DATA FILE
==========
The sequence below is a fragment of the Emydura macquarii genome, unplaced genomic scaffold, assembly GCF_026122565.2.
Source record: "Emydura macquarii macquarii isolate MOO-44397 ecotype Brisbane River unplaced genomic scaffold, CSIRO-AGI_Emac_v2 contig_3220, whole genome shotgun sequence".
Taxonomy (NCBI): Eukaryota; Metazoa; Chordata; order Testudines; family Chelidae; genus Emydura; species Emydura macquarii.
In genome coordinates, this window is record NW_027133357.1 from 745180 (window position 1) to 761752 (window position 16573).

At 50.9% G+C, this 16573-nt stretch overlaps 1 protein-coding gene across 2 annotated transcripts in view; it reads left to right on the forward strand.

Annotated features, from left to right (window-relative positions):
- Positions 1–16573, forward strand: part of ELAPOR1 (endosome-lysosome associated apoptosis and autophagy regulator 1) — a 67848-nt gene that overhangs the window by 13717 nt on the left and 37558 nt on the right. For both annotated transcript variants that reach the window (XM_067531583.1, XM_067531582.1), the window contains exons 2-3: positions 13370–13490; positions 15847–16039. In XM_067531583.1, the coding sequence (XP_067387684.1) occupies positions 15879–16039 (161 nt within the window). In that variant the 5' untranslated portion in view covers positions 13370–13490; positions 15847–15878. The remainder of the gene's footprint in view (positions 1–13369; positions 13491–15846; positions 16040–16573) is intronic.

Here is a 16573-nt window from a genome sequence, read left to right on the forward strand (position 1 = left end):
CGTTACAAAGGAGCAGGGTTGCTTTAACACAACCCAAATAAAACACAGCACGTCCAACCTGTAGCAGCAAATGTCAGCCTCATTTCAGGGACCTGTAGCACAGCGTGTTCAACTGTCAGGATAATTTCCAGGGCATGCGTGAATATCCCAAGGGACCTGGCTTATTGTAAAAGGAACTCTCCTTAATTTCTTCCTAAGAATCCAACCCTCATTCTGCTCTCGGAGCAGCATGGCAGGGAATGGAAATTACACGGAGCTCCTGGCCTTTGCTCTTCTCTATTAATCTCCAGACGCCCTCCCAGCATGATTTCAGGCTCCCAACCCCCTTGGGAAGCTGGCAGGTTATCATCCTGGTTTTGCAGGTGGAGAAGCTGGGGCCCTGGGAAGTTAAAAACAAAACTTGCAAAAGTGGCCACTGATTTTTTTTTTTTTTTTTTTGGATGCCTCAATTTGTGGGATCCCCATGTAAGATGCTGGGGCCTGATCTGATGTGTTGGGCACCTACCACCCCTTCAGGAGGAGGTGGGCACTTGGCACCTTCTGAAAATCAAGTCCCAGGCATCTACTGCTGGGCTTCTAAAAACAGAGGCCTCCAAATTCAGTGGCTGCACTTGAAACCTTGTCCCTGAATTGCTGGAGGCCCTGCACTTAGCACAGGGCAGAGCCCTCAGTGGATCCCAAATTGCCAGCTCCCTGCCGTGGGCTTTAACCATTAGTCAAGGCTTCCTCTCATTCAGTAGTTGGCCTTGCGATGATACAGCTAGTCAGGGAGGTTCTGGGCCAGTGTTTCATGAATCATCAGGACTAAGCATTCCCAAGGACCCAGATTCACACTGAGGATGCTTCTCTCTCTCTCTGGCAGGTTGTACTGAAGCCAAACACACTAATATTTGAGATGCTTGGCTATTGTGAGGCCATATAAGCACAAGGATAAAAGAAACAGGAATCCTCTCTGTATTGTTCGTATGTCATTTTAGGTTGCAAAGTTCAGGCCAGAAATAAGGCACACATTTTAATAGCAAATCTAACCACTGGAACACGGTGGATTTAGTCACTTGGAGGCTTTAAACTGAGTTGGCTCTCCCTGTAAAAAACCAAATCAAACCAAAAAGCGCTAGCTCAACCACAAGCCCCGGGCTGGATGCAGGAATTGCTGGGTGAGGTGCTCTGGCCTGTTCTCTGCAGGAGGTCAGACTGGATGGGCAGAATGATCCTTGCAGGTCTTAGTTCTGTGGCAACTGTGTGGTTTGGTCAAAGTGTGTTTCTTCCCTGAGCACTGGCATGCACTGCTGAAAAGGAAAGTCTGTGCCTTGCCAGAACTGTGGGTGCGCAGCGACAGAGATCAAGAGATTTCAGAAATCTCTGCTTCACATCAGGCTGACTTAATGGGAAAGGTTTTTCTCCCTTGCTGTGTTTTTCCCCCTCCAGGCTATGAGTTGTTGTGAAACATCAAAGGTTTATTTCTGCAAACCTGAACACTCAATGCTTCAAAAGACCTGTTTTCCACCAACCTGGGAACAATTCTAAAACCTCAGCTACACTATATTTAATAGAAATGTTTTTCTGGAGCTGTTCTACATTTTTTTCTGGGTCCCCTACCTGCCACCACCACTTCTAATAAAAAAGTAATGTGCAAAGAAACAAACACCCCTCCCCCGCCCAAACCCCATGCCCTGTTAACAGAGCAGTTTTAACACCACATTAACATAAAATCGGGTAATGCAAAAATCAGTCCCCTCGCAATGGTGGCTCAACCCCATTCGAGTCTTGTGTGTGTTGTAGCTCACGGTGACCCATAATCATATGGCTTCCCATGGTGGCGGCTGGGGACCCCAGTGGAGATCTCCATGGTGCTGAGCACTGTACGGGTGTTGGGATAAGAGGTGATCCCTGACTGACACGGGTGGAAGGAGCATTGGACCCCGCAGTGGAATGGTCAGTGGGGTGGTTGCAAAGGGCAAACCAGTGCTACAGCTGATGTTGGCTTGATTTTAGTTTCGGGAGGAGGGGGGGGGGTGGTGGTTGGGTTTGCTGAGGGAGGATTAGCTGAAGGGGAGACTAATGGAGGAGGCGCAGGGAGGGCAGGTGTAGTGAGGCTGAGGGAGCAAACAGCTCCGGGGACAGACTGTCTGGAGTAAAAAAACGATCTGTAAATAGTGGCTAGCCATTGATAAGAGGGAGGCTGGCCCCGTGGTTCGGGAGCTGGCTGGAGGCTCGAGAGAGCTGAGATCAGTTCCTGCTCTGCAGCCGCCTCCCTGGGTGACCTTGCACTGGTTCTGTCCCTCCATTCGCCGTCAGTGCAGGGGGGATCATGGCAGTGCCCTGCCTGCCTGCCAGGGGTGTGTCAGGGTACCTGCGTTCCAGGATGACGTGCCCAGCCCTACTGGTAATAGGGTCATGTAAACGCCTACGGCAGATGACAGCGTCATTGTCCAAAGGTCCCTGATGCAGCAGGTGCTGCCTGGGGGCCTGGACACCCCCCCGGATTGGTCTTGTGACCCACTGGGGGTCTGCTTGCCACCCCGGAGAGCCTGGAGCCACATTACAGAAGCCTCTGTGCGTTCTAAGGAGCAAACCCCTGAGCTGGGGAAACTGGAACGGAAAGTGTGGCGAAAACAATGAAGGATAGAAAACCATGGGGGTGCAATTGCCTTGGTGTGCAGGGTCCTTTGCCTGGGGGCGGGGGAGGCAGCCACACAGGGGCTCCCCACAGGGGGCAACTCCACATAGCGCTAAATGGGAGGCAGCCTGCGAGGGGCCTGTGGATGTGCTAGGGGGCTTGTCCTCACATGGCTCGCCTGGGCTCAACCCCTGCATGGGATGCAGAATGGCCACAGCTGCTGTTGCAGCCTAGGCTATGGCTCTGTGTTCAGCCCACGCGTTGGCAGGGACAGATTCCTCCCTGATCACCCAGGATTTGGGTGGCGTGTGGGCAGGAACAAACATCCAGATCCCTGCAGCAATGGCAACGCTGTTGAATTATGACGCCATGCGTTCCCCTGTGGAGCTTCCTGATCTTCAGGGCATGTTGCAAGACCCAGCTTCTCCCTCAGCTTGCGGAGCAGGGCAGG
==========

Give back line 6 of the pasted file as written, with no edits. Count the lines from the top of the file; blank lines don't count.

Annotated features, from left to right (window-relative positions):